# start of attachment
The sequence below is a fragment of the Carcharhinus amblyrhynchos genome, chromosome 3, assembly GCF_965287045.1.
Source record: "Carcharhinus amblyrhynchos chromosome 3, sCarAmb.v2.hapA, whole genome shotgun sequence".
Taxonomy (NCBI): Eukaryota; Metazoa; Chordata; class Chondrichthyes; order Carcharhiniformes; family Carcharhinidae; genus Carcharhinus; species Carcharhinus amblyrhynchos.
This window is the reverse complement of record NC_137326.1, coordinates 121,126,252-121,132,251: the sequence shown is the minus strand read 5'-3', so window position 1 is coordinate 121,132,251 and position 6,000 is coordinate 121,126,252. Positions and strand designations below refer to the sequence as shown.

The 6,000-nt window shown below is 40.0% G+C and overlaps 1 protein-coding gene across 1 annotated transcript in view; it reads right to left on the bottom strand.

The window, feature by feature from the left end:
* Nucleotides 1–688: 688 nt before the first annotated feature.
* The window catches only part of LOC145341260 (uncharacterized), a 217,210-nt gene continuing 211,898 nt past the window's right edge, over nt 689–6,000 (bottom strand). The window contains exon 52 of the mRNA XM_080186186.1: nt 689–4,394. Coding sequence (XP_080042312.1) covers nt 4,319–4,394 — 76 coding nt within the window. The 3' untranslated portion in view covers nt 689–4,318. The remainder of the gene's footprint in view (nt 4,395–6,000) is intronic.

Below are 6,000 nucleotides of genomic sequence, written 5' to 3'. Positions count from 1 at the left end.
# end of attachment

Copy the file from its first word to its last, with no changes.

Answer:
The sequence below is a fragment of the Carcharhinus amblyrhynchos genome, chromosome 3, assembly GCF_965287045.1.
Source record: "Carcharhinus amblyrhynchos chromosome 3, sCarAmb.v2.hapA, whole genome shotgun sequence".
Taxonomy (NCBI): Eukaryota; Metazoa; Chordata; class Chondrichthyes; order Carcharhiniformes; family Carcharhinidae; genus Carcharhinus; species Carcharhinus amblyrhynchos.
This window is the reverse complement of record NC_137326.1, coordinates 121,126,252-121,132,251: the sequence shown is the minus strand read 5'-3', so window position 1 is coordinate 121,132,251 and position 6,000 is coordinate 121,126,252. Positions and strand designations below refer to the sequence as shown.

The 6,000-nt window shown below is 40.0% G+C and overlaps 1 protein-coding gene across 1 annotated transcript in view; it reads right to left on the bottom strand.

The window, feature by feature from the left end:
* Nucleotides 1–688: 688 nt before the first annotated feature.
* The window catches only part of LOC145341260 (uncharacterized), a 217,210-nt gene continuing 211,898 nt past the window's right edge, over nt 689–6,000 (bottom strand). The window contains exon 52 of the mRNA XM_080186186.1: nt 689–4,394. Coding sequence (XP_080042312.1) covers nt 4,319–4,394 — 76 coding nt within the window. The 3' untranslated portion in view covers nt 689–4,318. The remainder of the gene's footprint in view (nt 4,395–6,000) is intronic.

Below are 6,000 nucleotides of genomic sequence, written 5' to 3'. Positions count from 1 at the left end.